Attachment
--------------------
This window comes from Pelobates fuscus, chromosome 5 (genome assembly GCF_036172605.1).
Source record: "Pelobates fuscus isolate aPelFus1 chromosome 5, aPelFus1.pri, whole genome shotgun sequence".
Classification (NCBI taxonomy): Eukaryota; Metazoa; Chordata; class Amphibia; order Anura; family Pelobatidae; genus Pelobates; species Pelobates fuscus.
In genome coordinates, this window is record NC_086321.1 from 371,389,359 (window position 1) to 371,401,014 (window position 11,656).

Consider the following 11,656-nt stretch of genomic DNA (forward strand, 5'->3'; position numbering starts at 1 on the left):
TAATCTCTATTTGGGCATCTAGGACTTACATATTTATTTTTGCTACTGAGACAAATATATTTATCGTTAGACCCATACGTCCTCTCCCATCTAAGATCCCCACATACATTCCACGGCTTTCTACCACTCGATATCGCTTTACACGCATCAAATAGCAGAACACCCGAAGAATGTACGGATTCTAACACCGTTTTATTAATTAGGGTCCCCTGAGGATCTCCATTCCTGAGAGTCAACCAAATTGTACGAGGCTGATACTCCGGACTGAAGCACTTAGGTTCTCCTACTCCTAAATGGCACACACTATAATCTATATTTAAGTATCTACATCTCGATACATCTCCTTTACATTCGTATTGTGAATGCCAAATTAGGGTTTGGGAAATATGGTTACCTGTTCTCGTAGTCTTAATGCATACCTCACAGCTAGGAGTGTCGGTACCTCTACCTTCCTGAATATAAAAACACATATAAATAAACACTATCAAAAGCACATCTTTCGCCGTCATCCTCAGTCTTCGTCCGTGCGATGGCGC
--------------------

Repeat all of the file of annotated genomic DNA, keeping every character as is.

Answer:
This window comes from Pelobates fuscus, chromosome 5 (genome assembly GCF_036172605.1).
Source record: "Pelobates fuscus isolate aPelFus1 chromosome 5, aPelFus1.pri, whole genome shotgun sequence".
Classification (NCBI taxonomy): Eukaryota; Metazoa; Chordata; class Amphibia; order Anura; family Pelobatidae; genus Pelobates; species Pelobates fuscus.
In genome coordinates, this window is record NC_086321.1 from 371,389,359 (window position 1) to 371,401,014 (window position 11,656).

Consider the following 11,656-nt stretch of genomic DNA (forward strand, 5'->3'; position numbering starts at 1 on the left):
TAATCTCTATTTGGGCATCTAGGACTTACATATTTATTTTTGCTACTGAGACAAATATATTTATCGTTAGACCCATACGTCCTCTCCCATCTAAGATCCCCACATACATTCCACGGCTTTCTACCACTCGATATCGCTTTACACGCATCAAATAGCAGAACACCCGAAGAATGTACGGATTCTAACACCGTTTTATTAATTAGGGTCCCCTGAGGATCTCCATTCCTGAGAGTCAACCAAATTGTACGAGGCTGATACTCCGGACTGAAGCACTTAGGTTCTCCTACTCCTAAATGGCACACACTATAATCTATATTTAAGTATCTACATCTCGATACATCTCCTTTACATTCGTATTGTGAATGCCAAATTAGGGTTTGGGAAATATGGTTACCTGTTCTCGTAGTCTTAATGCATACCTCACAGCTAGGAGTGTCGGTACCTCTACCTTCCTGAATATAAAAACACATATAAATAAACACTATCAAAAGCACATCTTTCGCCGTCATCCTCAGTCTTCGTCCGTGCGATGGCGC